As opiate based drug overdose contributes largely to the number of
deaths resulting directly from illegal drug use, it is important to
be able to recognise the symptoms of overdose which can differ
tremendously depending upon which type of drug has been taken. For
cocaine or crack cocaine overdose may cause high blood pressure
and heart attack whilst depressant drugs such as
heroin, sleeping pills or tranquilizers can cause very low blood
pressure and coma.
Please note - If you are concerned that someone
is currently experiencing drug overdose please call your
emergency medical services immediately. In the UK, call 999.
In the USA call 911.
The main cause of death resulting from overdoses of opiate type
drugs such as heroin, morphine or codeine is ‘depressed’ breathing
(slow, shallow breathing which can potentially lead to
unconsciousness and subsequent death) which is caused by a lack of
oxygen reaching the body.
Opioids suppress activity in the brain causing the body to lose its
ability to react to the chemical changes (such as harmful levels of
carbon dioxide) which would usually trigger the mechanisms
responsible for breathing.
Depressed breathing can also cause excess fluid in the lungs which
is called pulmonary oedema. This can happen either gradually or else
so quickly that this in itself can be a direct cause of death.
If someone has taken an overdose of an opiate drug, it is probable
that the pupils of their eyes will contract and become like
pinpoints and that they will be displaying extreme lethargy if not
already in a coma. Prolonged depressed breathing may result in
extremely low blood pressure and dilated (enlarged) pupils. Quickly
restoring their ability to breathe properly is the key to their
resuscitation and ultimately their survival. It is for this reason
that it is particularly dangerous when a person is alone as there is
no-one there to summon help on their behalf when they fall into a
state of unconsciousness.
Whilst it is true that drug users can develop a ‘tolerance’ to many
effects of the opioid drugs they are regularly taking, developing a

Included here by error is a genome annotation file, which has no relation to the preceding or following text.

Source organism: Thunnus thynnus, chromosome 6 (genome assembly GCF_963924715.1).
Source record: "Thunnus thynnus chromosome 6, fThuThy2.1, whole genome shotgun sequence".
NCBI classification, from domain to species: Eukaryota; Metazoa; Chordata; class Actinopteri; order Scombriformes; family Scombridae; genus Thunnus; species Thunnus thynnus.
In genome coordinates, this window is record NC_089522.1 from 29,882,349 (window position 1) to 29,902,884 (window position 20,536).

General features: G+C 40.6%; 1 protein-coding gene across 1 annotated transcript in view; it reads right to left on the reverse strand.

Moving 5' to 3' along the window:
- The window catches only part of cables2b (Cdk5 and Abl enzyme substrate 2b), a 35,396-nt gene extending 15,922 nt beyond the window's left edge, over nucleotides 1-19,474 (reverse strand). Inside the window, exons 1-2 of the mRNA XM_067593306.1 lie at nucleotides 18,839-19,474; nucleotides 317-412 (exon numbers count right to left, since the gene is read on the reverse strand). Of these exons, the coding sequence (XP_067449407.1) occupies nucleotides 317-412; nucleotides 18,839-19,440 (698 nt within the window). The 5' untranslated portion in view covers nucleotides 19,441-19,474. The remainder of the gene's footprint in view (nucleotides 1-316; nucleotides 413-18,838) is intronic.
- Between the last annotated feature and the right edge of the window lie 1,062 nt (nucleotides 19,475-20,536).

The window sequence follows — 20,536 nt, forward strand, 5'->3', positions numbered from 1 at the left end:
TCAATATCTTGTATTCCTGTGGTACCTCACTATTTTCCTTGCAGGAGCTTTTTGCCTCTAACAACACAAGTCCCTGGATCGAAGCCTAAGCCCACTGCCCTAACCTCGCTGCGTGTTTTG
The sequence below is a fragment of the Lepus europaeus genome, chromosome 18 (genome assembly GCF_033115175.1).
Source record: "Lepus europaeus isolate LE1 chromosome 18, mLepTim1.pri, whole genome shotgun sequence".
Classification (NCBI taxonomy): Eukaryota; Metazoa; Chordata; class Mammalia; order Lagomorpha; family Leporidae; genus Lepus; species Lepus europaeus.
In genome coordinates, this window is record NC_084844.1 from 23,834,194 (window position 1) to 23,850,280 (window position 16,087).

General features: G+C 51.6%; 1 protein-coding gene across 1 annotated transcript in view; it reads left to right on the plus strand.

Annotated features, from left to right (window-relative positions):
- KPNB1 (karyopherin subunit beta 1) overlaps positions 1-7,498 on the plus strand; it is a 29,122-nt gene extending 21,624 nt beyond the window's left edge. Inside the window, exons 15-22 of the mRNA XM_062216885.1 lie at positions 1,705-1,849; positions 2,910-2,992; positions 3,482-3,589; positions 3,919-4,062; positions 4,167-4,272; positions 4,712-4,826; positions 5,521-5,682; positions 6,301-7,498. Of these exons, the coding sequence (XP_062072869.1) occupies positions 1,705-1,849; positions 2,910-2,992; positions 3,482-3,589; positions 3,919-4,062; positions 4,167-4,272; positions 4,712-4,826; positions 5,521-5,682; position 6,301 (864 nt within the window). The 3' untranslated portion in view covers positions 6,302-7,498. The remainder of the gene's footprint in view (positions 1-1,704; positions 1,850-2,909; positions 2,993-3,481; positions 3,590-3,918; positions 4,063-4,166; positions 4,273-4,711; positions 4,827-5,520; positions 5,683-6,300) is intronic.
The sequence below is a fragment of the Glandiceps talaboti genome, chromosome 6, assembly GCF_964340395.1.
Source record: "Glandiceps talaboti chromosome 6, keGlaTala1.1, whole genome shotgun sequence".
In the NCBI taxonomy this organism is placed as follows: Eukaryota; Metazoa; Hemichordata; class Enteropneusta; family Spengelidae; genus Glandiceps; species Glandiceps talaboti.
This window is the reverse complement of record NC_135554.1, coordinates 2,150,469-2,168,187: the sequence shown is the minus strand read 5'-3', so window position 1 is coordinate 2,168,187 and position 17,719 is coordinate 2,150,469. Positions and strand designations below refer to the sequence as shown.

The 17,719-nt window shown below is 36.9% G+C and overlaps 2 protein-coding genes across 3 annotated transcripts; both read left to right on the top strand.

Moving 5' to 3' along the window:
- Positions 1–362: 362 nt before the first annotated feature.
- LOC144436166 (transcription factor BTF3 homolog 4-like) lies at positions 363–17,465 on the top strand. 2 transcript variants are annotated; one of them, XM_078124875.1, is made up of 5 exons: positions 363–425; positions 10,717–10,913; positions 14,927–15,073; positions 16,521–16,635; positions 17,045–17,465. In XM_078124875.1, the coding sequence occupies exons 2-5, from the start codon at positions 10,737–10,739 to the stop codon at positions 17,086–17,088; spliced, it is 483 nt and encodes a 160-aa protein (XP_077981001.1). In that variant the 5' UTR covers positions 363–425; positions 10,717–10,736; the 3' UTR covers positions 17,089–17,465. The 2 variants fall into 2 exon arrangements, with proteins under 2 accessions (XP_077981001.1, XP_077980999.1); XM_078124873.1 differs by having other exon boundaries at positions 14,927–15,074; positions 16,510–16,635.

tolerance to respiratory depression is a much slower process and
even heavy or prolonged use does not mean that the drug taker is any
less susceptible to falling victim to a death caused by depressed
In a clinical environment, medical staff can administer an antidote
to heroin overdose. This drug is called naloxone and is an
opiate antagonist. This means that the drug replaces the
opiates which are bound to receptors in the person's brain.
This causes instant withdrawal, but prevents the respiratory
suppression caused by the opiate overdose.
Opiate Addiction and Opiate Withdrawal Symptoms
When addicted to opiates, such as heroin, the drug must be taken
regularly or else withdrawal symptoms will begin - hence the
addiction. Such symptoms of withdrawal can include mood
swings, irritability, head aches, nausea, cramps, sweating,
trembling and more. Whilst extremely unpleasant, opiate
withdrawal is not fatal. It is opiate drug overdose which is
responsible for the most drug related deaths.
Cold Turkey - another name for opiate withdrawal
When someone is experiencing the withdrawal symptoms of a lack of
heroin or other opiates, this is commonly referred to as going "cold
Types of Opiates
There are a number of different types of opiate based drugs.
These include both illegal drugs such as heroin and opium, along
with prescription opiates such as morphine and dyhydrocodeine, and
over-the-counter opiates such as codeine. Visit our
reacting opiates page for more information.
How long do opiates stay in your system?
Opiates are typically detectable in a person's urine for 2-4 days,
perhaps as long as 5 days at the outside. This is based upon
the standard cut-off level of 300ng/ml used in Europe. In the
USA, where a 2000ng/ml level is commonly used, this retention time
is slightly less. Opiates in urine are detectable for a much
shorter time than in hair. Hair testing can detect opiate
abuse for months after use - dependent on the length of the person's
If you are interested in drug test kits to detect opiates or other
drugs, please visit our
drug tests FAQ page, our
page or our
drug test kits page.
Support for Drug Users / Families Coping with Opiate Addiction
If you require any further information on drug overdose or opiate
withdrawal and addiction, you can
advice regarding all aspects of drugs and alcohol addiction in
confidence and anonymously.
The free and
confidential FRANK helpline, also found online at
www.talktofrank.com, aims to support families as well as users and
contains an A – Z of drugs, FAQ sections, details of where to find
support, etc. Drug-Aware were recently added to the talktofrank
database as a useful resource for their website visitors. Visit
our listing on talktofrank.
If you need further
help / support:
In the UK, I would advise you to call Talk To Frank, the Government
funded drugs / alcohol helpline on 0800 77 66 00 or
In the USA, I would suggest you call Addiction Search toll free on
http://www.addictionsearch.com for someone to steer you in the
Some parents may
buy home drug tests as the first step towards regaining some
control over their child’s drug and alcohol abuse / addiction.
Please note - If you are concerned that someone is
currently experiencing drug overdose please call your emergency
medical services immediately. In the UK, call 999. In the
USA call 911.
Your Shopping Experience with us is Secure: